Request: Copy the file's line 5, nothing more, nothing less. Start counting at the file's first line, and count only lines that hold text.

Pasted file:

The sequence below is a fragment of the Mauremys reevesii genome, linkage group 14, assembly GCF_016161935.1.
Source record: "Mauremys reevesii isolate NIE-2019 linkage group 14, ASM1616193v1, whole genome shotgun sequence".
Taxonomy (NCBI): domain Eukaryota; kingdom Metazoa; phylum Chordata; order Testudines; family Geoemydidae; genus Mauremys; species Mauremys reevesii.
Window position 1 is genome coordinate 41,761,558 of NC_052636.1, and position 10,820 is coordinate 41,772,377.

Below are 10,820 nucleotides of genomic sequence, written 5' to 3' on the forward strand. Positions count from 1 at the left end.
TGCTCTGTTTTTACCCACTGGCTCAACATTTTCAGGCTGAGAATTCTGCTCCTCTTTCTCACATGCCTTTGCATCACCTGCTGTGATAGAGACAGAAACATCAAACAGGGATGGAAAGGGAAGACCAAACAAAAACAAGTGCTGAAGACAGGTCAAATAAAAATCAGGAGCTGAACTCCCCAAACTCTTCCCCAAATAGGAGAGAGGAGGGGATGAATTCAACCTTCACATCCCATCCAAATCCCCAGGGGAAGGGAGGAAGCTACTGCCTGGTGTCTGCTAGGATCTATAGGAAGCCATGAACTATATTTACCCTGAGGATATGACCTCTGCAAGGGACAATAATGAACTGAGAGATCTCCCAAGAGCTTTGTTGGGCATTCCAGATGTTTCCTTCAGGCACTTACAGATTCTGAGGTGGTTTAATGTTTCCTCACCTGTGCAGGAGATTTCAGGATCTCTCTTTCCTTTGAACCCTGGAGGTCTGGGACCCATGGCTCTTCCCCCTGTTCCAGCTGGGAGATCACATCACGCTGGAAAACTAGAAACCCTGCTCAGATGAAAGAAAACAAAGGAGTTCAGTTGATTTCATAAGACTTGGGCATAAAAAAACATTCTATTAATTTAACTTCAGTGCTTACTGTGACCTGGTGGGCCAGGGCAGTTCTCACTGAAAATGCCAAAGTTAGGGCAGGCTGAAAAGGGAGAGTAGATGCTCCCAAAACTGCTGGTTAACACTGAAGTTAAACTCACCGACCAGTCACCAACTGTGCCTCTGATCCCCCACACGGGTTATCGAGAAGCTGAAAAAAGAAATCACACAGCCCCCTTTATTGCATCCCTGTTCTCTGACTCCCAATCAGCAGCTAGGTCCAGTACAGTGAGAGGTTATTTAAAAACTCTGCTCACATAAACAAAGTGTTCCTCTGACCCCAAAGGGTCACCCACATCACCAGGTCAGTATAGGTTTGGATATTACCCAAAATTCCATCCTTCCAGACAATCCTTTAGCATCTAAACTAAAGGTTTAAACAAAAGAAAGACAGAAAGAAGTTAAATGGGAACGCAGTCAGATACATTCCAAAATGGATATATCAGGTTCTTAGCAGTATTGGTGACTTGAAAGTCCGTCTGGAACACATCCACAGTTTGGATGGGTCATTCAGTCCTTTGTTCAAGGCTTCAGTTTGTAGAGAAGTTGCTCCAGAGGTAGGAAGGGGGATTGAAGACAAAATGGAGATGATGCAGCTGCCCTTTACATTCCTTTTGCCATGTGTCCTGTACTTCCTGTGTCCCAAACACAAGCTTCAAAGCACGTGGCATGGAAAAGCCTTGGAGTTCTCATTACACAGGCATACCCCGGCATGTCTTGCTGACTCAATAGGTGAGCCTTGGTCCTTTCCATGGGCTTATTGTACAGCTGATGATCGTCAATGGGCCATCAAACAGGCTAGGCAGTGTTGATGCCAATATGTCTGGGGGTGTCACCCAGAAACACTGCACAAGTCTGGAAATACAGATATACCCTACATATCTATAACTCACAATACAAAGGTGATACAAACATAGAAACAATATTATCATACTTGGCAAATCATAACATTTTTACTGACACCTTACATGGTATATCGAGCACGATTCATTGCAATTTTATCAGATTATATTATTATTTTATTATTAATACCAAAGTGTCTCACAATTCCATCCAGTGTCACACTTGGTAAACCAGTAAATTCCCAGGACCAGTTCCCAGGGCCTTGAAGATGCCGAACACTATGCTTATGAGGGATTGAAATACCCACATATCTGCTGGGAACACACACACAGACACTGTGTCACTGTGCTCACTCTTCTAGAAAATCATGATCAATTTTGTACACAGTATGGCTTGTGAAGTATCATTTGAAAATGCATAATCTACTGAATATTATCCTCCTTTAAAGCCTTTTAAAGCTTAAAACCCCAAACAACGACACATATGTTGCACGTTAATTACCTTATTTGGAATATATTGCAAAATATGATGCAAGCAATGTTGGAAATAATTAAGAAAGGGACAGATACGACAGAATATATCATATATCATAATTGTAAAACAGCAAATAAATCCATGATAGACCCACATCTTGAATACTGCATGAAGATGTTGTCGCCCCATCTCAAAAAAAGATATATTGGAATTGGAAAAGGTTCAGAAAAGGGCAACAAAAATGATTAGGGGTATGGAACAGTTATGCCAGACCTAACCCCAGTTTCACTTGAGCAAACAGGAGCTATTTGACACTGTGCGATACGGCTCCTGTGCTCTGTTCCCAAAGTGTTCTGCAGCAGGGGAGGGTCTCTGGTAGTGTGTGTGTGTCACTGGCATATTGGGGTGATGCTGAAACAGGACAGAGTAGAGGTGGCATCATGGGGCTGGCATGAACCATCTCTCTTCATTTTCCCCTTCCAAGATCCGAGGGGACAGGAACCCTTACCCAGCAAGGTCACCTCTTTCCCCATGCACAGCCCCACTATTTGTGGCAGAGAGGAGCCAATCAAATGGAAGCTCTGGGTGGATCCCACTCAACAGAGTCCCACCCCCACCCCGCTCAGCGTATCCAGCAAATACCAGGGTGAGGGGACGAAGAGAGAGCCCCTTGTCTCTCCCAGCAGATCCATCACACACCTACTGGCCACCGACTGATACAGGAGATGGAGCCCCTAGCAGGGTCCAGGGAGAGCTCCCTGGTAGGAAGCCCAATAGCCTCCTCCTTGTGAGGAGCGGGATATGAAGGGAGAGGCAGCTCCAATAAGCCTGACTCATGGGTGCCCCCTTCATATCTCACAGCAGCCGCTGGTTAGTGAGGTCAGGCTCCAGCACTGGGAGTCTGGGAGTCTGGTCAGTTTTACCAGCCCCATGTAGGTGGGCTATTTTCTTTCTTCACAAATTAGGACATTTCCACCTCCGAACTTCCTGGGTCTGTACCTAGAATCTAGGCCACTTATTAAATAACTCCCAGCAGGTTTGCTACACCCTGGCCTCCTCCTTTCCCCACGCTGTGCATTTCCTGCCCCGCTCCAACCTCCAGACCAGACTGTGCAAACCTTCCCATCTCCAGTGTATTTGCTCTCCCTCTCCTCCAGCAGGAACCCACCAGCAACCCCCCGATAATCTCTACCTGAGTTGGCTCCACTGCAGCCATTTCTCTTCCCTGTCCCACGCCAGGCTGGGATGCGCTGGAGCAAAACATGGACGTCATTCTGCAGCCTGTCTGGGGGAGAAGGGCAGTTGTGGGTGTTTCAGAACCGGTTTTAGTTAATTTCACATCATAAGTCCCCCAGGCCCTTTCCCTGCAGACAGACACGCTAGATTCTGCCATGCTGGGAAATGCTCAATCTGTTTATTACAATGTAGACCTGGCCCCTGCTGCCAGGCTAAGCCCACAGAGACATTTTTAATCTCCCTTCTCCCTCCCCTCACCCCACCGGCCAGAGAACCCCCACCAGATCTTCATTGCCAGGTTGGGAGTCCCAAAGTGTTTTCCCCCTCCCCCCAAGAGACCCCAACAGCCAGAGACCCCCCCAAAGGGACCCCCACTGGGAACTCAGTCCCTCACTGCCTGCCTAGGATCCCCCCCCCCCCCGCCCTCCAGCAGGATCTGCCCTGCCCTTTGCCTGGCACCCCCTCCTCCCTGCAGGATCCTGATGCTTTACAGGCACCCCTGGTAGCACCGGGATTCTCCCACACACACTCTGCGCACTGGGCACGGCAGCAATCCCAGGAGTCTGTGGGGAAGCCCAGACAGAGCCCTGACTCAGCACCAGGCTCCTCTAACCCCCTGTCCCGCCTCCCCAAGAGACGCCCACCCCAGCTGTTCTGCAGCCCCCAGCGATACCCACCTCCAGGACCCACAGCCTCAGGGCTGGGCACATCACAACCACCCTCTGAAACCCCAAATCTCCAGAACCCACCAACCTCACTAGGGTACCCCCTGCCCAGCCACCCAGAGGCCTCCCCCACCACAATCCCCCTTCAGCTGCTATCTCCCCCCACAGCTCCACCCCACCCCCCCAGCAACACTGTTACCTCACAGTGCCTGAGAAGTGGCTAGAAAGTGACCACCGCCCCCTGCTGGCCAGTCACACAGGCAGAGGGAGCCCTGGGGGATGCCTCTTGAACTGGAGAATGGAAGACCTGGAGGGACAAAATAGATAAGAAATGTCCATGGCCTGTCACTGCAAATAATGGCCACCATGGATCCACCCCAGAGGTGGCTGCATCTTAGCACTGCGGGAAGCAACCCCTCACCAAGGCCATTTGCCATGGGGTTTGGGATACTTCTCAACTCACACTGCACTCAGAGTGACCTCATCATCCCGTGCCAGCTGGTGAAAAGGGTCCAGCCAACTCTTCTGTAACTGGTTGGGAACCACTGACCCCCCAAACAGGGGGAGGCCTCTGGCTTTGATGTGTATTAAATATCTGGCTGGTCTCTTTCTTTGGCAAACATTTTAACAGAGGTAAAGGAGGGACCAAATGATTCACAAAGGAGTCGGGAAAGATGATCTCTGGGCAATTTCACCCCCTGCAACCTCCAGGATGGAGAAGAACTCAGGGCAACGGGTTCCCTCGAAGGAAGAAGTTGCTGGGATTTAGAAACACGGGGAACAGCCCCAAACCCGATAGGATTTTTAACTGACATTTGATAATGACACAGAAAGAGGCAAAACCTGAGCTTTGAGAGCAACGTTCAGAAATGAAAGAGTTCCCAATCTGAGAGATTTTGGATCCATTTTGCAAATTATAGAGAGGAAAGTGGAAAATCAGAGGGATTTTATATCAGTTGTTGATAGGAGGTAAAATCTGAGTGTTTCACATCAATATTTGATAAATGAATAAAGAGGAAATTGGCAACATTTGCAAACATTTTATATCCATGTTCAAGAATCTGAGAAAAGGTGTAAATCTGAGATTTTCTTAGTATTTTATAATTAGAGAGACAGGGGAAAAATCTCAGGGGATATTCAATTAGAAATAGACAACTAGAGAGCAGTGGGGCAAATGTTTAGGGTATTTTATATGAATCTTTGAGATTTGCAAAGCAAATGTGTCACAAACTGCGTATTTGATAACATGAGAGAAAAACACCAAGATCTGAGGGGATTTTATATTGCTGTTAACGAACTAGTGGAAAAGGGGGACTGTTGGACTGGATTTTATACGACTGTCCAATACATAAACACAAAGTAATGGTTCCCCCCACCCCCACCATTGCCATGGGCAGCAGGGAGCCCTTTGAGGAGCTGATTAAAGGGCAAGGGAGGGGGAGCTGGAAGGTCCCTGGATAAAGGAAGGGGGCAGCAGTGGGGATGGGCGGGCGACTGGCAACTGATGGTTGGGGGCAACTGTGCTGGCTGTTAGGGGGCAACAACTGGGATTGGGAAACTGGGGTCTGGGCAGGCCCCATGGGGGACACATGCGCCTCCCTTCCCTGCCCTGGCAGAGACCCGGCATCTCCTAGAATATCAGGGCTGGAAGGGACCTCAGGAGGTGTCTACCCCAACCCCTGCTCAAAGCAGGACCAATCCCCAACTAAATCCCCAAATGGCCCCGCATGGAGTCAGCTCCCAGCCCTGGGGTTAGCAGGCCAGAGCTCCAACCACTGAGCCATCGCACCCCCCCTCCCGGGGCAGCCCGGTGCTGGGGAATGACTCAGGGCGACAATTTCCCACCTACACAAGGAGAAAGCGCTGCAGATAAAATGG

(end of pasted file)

Below are 10,820 nucleotides of genomic sequence, written 5' to 3' on the forward strand. Positions count from 1 at the left end.